If you have the time and go about avoiding the highways, any stretch of coastline is just magic to experience. Narrow country lanes, tiny hamlets and each, in turn, bring a new vista. There could a gorgeous mountain views, long, deserted beaches or a panoramic vista.
Or equally a railway siding or a truck-lined port entrance, which is normally not on a postcard. But it’s all good because you really get a flavour of the whole region.
Except for perhaps Valencia – which is not so good – if I may be so bold. We managed to traverse right down the centre of this city by mistake. I don’t think I could take another red traffic light or a roundabout for a while. The place is a lot bigger than you think!
But the going gets better as the built-up areas thin out and we cross through long sections of forest and natural regions. There are also many greenhouses lining the road, of which we tried to speculate the contents. Tomatoes, pumpkin, potatoes… Not sure.
It’s a strange feeling when you are following Garmin directions along country tracks and are then directed INTO a town towards the campsite.
This normally sets off alarm bells because it normally means a four/five-star camping with a swimming pool, waterpark, tennis courts, jungle gyms, jacuzzi and a foot spa.
No such worries here as there are none of those things! It strikes me as a little strange being situated right in the middle of an urban area (actually one long apartment-lined road runs through Xeraco). Most of the town is deserted, except for a lone café defiantly keeping its doors open. All the numerous apartments seem boarded up at this time of year…
Welcome to camping San Vicente.
First impressions are not very good – let’s get that right out of the way. Our pitch – one of the two-thirds still unoccupied – is tiny.
The whole campsite has perhaps 30 to 40 pitches. And they are very small pitches being perhaps the width of a double garage and similarly long. Pretty tight it you ask me, especially if you have a caravan. Luckily there weren’t many people so finding a spot wasn’t too difficult.
The owners are those laid-back kinds of people letting you sort yourself out and then you can go and report to them later. Not much to sort out for us in this regard as we elected to sleep in the car as we would push on again in the morning.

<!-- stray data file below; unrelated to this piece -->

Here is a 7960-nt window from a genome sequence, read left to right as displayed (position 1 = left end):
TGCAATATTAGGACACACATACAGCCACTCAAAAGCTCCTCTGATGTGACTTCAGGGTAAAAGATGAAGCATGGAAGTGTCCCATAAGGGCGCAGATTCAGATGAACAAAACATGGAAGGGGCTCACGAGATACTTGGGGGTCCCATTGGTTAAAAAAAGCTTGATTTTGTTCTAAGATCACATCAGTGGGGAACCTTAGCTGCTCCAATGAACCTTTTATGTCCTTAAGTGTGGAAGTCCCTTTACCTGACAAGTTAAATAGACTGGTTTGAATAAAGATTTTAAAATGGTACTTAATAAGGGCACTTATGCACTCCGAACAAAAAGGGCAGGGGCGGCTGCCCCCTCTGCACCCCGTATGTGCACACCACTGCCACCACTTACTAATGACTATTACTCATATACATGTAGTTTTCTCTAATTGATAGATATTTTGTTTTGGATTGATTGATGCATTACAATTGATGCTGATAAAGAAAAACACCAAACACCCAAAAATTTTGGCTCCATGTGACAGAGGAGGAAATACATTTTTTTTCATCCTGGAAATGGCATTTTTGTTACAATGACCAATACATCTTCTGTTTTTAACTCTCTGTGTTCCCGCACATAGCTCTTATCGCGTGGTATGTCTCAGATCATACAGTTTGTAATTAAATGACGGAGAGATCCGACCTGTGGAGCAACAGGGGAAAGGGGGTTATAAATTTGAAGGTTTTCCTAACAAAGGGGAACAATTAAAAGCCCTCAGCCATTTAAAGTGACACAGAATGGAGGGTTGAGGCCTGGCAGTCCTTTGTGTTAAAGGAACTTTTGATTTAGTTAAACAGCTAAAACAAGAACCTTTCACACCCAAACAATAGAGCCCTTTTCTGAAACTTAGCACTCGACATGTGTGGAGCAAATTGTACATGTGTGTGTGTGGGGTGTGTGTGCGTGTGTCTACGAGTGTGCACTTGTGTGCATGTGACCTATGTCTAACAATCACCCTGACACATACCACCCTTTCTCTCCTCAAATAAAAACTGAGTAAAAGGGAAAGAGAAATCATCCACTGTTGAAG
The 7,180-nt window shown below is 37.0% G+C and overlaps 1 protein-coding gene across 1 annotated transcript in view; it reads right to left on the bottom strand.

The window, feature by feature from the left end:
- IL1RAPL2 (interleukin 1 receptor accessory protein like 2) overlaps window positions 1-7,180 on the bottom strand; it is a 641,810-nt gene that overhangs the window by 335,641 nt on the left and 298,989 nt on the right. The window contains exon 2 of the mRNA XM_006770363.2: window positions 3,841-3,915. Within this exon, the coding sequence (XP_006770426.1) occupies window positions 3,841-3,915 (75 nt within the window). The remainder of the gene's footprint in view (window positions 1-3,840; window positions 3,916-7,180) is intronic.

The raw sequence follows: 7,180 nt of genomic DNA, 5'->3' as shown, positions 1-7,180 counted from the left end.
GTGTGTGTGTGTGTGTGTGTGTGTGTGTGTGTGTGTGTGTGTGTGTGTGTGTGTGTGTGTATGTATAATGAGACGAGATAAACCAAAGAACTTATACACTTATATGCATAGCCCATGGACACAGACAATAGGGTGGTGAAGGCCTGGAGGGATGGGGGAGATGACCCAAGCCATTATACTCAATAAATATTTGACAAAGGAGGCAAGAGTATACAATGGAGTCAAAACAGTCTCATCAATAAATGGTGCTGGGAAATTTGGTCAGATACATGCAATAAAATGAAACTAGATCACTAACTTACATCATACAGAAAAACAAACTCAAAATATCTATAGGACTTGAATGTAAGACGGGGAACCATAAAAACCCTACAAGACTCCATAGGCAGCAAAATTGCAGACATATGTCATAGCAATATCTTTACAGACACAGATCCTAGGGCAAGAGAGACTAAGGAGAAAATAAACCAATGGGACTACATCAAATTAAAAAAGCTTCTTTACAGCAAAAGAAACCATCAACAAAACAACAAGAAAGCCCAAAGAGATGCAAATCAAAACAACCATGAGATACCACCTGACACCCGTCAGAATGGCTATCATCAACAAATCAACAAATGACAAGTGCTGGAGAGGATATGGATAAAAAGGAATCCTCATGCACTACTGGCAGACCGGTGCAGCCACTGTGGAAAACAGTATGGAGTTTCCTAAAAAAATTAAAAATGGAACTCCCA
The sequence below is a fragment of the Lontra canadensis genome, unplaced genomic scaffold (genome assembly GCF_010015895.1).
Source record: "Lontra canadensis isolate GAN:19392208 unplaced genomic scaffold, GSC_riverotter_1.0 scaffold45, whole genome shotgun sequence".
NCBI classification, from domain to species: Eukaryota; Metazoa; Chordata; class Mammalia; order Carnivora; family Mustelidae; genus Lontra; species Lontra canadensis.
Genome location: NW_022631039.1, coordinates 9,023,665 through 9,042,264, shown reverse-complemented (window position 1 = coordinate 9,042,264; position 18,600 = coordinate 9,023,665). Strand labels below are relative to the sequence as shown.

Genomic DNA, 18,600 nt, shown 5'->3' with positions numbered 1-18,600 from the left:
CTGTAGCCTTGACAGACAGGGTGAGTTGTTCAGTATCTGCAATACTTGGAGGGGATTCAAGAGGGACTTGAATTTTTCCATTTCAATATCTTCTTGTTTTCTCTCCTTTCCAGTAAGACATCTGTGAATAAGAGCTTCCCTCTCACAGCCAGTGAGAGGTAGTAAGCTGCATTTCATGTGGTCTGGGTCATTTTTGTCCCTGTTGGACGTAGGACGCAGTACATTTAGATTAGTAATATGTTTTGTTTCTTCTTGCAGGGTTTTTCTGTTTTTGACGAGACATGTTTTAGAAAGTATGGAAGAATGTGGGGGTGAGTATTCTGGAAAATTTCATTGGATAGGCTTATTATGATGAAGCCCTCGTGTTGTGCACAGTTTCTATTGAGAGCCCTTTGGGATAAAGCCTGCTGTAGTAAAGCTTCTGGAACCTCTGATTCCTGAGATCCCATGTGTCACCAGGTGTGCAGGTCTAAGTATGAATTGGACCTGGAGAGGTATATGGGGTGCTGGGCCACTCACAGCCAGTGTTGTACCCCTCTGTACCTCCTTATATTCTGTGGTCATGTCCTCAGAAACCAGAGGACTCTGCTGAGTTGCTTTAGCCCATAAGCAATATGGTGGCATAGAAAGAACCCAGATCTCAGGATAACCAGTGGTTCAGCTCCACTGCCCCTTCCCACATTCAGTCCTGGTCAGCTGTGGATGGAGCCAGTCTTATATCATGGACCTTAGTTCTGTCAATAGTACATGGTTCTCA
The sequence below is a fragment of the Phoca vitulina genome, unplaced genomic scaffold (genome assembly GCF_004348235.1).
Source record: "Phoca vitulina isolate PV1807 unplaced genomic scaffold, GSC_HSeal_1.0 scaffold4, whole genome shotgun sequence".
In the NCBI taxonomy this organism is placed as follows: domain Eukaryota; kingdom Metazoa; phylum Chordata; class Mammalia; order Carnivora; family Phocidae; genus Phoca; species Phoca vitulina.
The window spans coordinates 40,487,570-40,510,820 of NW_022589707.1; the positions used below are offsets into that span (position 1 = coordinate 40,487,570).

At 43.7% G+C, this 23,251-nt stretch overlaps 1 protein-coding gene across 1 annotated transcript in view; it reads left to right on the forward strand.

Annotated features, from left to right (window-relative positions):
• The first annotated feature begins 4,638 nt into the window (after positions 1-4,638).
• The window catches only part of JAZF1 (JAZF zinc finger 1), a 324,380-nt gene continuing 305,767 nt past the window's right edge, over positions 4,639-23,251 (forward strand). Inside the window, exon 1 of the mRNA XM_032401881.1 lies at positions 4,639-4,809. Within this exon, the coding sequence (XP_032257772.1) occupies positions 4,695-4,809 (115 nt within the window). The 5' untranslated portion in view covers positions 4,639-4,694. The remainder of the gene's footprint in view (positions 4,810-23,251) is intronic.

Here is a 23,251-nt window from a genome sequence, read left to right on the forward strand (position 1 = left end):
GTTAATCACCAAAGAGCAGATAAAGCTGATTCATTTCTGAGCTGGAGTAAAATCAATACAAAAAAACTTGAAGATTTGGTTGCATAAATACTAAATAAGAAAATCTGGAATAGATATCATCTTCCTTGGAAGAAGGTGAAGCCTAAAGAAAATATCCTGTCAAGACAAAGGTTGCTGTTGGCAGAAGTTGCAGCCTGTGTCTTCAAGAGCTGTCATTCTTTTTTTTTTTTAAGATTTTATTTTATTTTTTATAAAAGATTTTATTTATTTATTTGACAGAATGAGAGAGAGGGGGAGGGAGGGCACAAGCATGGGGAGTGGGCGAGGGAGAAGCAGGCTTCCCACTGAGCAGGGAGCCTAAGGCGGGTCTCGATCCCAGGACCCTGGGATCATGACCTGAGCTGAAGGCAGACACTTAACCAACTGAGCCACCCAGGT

At first glance, the site looks quite old and lacking in maintenance and/or a lick of paint. The surrounding buildings overlooking the pitches are also a little rundown and sad looking.
However, when you climb the short, steep paved drive up the dune you instantly understand. The reception and restaurant face a wide beach that is literally at their doorstep.
The beach is deserted, with a couple of sagging volleyball nets and nothing else. It is one very long beach offering kilometres-long views all the way to Cape Sant Antonio. This isn’t one of those pristine, patrolled waterfronts that are swept clean of debris every morning, but all the more inviting because it is quite isolated.
With the setting sun and some monstrous waves rolling quite far onto the beach this was a pretty dramatic setting. And some of the biggest, and deepest surf we have come across on this coastline of Europe so far.
Quirky and Shabby Character
The campsite has some quirkily-built ablution blocks, set into the dune. There are also a couple of cabins for rent, both on the campsite below as well as a couple of wooden chalets on the dune overlooking the beach.
What was quite cool was the complete contrast that arrived that evening. A solo cyclist on a trike (the same one that we had passed along the road hours ago) set up his camp in the darkness. All of his kit was strapped to his bicycle which is major kudos. And hats off to him for truly experiencing the open road in this (simplified) way.
Contrast this with a Tesla 3 and a… tent! This is on the opposite end of the spectrum of a tricycle and a pretty interesting duality on one pitch – a high-tech vehicle meets a super-simple abode! You just never know what is going to roll into camp…
The town was deserted as was most of the coast. We have passed literally hundreds of kilometres of holiday apartments and highrises lining this part of the coast. I shudder to think of how it may be during the summer months.
So, for a final word, I would say this is one of those camps that surprises with its hidden gems and character. If you can look past the dusty pitches, tight spaces and well-worn buildings it could be a good little spot for a couple of nights from which to explore the surroundings. Definitely on the quirky side of the pro/con column but in a good way!